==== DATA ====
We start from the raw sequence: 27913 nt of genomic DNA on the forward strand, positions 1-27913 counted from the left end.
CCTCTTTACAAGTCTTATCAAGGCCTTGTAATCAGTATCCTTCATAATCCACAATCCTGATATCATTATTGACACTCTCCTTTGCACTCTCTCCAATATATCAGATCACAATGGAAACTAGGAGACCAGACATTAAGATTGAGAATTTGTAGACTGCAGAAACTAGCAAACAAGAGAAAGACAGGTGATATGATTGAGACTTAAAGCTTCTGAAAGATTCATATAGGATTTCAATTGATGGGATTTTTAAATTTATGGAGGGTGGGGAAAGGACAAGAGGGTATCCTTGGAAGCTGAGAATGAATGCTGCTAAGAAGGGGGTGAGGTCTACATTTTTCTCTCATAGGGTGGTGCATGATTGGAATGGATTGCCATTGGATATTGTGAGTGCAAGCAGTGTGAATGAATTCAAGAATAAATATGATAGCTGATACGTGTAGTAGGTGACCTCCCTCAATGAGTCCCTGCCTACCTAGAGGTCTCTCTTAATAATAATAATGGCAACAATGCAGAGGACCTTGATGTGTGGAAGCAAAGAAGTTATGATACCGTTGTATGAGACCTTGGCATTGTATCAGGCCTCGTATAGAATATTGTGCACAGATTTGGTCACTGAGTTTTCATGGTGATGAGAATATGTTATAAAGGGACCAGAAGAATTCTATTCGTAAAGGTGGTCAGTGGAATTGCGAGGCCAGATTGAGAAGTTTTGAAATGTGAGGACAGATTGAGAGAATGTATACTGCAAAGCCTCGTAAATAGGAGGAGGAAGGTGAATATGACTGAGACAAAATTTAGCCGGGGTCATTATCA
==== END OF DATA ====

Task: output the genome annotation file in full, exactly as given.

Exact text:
We start from the raw sequence: 27913 nt of genomic DNA on the forward strand, positions 1-27913 counted from the left end.
CCTCTTTACAAGTCTTATCAAGGCCTTGTAATCAGTATCCTTCATAATCCACAATCCTGATATCATTATTGACACTCTCCTTTGCACTCTCTCCAATATATCAGATCACAATGGAAACTAGGAGACCAGACATTAAGATTGAGAATTTGTAGACTGCAGAAACTAGCAAACAAGAGAAAGACAGGTGATATGATTGAGACTTAAAGCTTCTGAAAGATTCATATAGGATTTCAATTGATGGGATTTTTAAATTTATGGAGGGTGGGGAAAGGACAAGAGGGTATCCTTGGAAGCTGAGAATGAATGCTGCTAAGAAGGGGGTGAGGTCTACATTTTTCTCTCATAGGGTGGTGCATGATTGGAATGGATTGCCATTGGATATTGTGAGTGCAAGCAGTGTGAATGAATTCAAGAATAAATATGATAGCTGATACGTGTAGTAGGTGACCTCCCTCAATGAGTCCCTGCCTACCTAGAGGTCTCTCTTAATAATAATAATGGCAACAATGCAGAGGACCTTGATGTGTGGAAGCAAAGAAGTTATGATACCGTTGTATGAGACCTTGGCATTGTATCAGGCCTCGTATAGAATATTGTGCACAGATTTGGTCACTGAGTTTTCATGGTGATGAGAATATGTTATAAAGGGACCAGAAGAATTCTATTCGTAAAGGTGGTCAGTGGAATTGCGAGGCCAGATTGAGAAGTTTTGAAATGTGAGGACAGATTGAGAGAATGTATACTGCAAAGCCTCGTAAATAGGAGGAGGAAGGTGAATATGACTGAGACAAAATTTAGCCGGGGTCATTATCA